Silver Bullets

Published 2021-08-07 in security
backup linux security

Backing up to the nines

I want to write about synchronising distinct backup media. Different mediums are part of a backup strategy, in which consistency must be maintained. All the major cloud providers do this. This post will not consider facilities in different counties, countries, or zones, but rather different media that may be left around the house, or in a locker, for example.

That's not to say there is anything wrong with cloud providers' redundant backup solutions. Cloud providers' prices are competitive, but I prefer to spend on CapEx (capital expense), not OpEx (operational expense). We all must start somewhere and for me, a bird in the hand is worth two in the bush.

I'd hope we all have backup strategies for our data. I spend far too long worrying along the lines of, "I think I've got everything backed up and safe, so why change something and invalidate that DVD I spent a weekend mastering in 2016?"

Backup strategies

The "different mediums" aspect is important. As well as duplicating the duplicate. Cloud certification places great emphasis on this. While cloud providers have a product to sell they don't have a monopoly.

This article isn't a treatise on strategies. All cloud providers want your traffic, backing up to diverse locations is how they market their availability and durability as a length of nines. 99.999% being referred to as, "5 nines", for example.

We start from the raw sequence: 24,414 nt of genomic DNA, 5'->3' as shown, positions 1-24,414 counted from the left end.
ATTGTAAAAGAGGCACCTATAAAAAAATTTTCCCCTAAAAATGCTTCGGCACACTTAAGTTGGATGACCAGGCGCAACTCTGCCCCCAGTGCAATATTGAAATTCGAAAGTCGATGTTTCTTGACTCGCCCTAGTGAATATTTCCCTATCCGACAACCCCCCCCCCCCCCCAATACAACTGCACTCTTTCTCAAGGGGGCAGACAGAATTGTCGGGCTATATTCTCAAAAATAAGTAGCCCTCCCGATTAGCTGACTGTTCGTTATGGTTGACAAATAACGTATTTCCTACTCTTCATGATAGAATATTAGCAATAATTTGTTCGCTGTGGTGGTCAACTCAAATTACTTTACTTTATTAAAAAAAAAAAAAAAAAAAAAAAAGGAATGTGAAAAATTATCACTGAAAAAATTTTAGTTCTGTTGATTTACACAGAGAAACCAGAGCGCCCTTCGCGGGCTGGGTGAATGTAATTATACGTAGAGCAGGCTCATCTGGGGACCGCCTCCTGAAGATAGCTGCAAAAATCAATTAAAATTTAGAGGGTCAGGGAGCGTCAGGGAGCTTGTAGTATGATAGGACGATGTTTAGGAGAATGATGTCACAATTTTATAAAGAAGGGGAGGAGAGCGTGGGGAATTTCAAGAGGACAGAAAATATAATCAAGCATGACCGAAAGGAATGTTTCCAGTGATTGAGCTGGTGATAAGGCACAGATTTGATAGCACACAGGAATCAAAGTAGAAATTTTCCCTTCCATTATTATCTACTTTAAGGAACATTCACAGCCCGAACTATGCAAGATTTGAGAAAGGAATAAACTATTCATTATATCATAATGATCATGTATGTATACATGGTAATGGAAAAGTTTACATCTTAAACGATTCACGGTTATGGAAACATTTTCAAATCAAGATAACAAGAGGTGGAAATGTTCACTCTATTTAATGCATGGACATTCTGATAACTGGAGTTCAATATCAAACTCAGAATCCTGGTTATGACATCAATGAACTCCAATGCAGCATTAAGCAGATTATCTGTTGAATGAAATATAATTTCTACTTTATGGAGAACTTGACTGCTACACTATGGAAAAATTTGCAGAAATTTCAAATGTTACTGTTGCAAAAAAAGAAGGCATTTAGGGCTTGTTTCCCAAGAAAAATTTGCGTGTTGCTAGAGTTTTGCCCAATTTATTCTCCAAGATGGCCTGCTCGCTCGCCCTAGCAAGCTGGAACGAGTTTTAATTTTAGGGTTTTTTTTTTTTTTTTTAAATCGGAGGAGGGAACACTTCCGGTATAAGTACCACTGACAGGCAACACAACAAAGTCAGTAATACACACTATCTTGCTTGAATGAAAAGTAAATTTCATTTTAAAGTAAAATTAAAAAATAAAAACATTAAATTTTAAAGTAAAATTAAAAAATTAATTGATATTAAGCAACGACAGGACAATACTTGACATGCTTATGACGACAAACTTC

Like flash drives, DVD-Rs go bad after a while. The decline of optical media drives prompted my change in strategy to use flash storage, and backup more often. I'm compliant with the former at least.

I'm also taking a leaf out of most cloud providers' playbooks and using Linux now.

Synchronisation strategy

My very first plan was to dump everything off all my computers onto a couple of disks.

This is not agile. I have way too many computers and too little time. Considering how ingrained spinning disks are in computing history this is still better than nothing.

The immediate drawback is that nothing much should change once the backup is done. I need a working copy that can be shared between computers. Better still if that is the only copy other than the offline ones.

The strategy must be to periodically synchronise what is on the working copy with the cold storage.

Finding the latest modification to the cold storage

Sorts and shows the modification dates: